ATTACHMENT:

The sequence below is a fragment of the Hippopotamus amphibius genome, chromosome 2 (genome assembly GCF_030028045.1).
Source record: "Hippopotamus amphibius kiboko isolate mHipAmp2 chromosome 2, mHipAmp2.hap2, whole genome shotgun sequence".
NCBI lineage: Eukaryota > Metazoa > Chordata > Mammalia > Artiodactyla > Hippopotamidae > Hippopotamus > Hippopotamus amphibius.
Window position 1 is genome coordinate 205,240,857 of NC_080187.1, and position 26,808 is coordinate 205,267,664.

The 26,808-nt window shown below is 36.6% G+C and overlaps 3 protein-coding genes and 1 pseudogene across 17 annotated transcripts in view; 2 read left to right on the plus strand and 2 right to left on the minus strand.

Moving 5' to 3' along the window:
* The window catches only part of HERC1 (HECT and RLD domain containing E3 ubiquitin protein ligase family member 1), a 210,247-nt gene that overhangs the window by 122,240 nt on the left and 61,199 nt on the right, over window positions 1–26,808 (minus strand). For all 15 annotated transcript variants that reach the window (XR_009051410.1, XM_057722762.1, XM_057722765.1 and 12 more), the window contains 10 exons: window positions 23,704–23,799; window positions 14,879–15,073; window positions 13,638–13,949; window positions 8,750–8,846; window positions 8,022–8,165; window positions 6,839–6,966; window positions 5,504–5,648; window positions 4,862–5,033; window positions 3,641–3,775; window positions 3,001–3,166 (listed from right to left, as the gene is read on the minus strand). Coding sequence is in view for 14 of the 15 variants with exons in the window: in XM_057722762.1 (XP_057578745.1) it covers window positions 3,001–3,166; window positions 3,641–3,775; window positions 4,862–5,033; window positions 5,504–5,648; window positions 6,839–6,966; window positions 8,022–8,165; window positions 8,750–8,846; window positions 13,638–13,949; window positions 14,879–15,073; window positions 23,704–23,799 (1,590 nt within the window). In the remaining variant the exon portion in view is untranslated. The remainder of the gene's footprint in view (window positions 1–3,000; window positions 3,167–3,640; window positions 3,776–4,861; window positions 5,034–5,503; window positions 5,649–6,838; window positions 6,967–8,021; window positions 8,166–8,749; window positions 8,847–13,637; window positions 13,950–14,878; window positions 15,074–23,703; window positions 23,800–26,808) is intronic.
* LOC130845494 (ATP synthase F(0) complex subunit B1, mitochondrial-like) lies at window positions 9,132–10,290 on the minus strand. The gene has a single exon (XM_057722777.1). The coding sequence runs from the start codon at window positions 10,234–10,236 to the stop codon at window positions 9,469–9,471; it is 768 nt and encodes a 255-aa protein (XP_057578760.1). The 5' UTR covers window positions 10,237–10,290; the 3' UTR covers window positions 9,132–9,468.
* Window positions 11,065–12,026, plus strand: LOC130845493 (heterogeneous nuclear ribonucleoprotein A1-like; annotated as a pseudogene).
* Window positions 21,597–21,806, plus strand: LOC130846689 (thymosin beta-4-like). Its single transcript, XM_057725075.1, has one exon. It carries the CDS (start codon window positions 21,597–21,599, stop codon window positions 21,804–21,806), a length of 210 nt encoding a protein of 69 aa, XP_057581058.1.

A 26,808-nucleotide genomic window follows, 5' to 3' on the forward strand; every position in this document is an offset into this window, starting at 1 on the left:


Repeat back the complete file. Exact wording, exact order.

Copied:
The sequence below is a fragment of the Hippopotamus amphibius genome, chromosome 2 (genome assembly GCF_030028045.1).
Source record: "Hippopotamus amphibius kiboko isolate mHipAmp2 chromosome 2, mHipAmp2.hap2, whole genome shotgun sequence".
NCBI lineage: Eukaryota > Metazoa > Chordata > Mammalia > Artiodactyla > Hippopotamidae > Hippopotamus > Hippopotamus amphibius.
Window position 1 is genome coordinate 205,240,857 of NC_080187.1, and position 26,808 is coordinate 205,267,664.

The 26,808-nt window shown below is 36.6% G+C and overlaps 3 protein-coding genes and 1 pseudogene across 17 annotated transcripts in view; 2 read left to right on the plus strand and 2 right to left on the minus strand.

Moving 5' to 3' along the window:
* The window catches only part of HERC1 (HECT and RLD domain containing E3 ubiquitin protein ligase family member 1), a 210,247-nt gene that overhangs the window by 122,240 nt on the left and 61,199 nt on the right, over window positions 1–26,808 (minus strand). For all 15 annotated transcript variants that reach the window (XR_009051410.1, XM_057722762.1, XM_057722765.1 and 12 more), the window contains 10 exons: window positions 23,704–23,799; window positions 14,879–15,073; window positions 13,638–13,949; window positions 8,750–8,846; window positions 8,022–8,165; window positions 6,839–6,966; window positions 5,504–5,648; window positions 4,862–5,033; window positions 3,641–3,775; window positions 3,001–3,166 (listed from right to left, as the gene is read on the minus strand). Coding sequence is in view for 14 of the 15 variants with exons in the window: in XM_057722762.1 (XP_057578745.1) it covers window positions 3,001–3,166; window positions 3,641–3,775; window positions 4,862–5,033; window positions 5,504–5,648; window positions 6,839–6,966; window positions 8,022–8,165; window positions 8,750–8,846; window positions 13,638–13,949; window positions 14,879–15,073; window positions 23,704–23,799 (1,590 nt within the window). In the remaining variant the exon portion in view is untranslated. The remainder of the gene's footprint in view (window positions 1–3,000; window positions 3,167–3,640; window positions 3,776–4,861; window positions 5,034–5,503; window positions 5,649–6,838; window positions 6,967–8,021; window positions 8,166–8,749; window positions 8,847–13,637; window positions 13,950–14,878; window positions 15,074–23,703; window positions 23,800–26,808) is intronic.
* LOC130845494 (ATP synthase F(0) complex subunit B1, mitochondrial-like) lies at window positions 9,132–10,290 on the minus strand. The gene has a single exon (XM_057722777.1). The coding sequence runs from the start codon at window positions 10,234–10,236 to the stop codon at window positions 9,469–9,471; it is 768 nt and encodes a 255-aa protein (XP_057578760.1). The 5' UTR covers window positions 10,237–10,290; the 3' UTR covers window positions 9,132–9,468.
* Window positions 11,065–12,026, plus strand: LOC130845493 (heterogeneous nuclear ribonucleoprotein A1-like; annotated as a pseudogene).
* Window positions 21,597–21,806, plus strand: LOC130846689 (thymosin beta-4-like). Its single transcript, XM_057725075.1, has one exon. It carries the CDS (start codon window positions 21,597–21,599, stop codon window positions 21,804–21,806), a length of 210 nt encoding a protein of 69 aa, XP_057581058.1.

A 26,808-nucleotide genomic window follows, 5' to 3' on the forward strand; every position in this document is an offset into this window, starting at 1 on the left: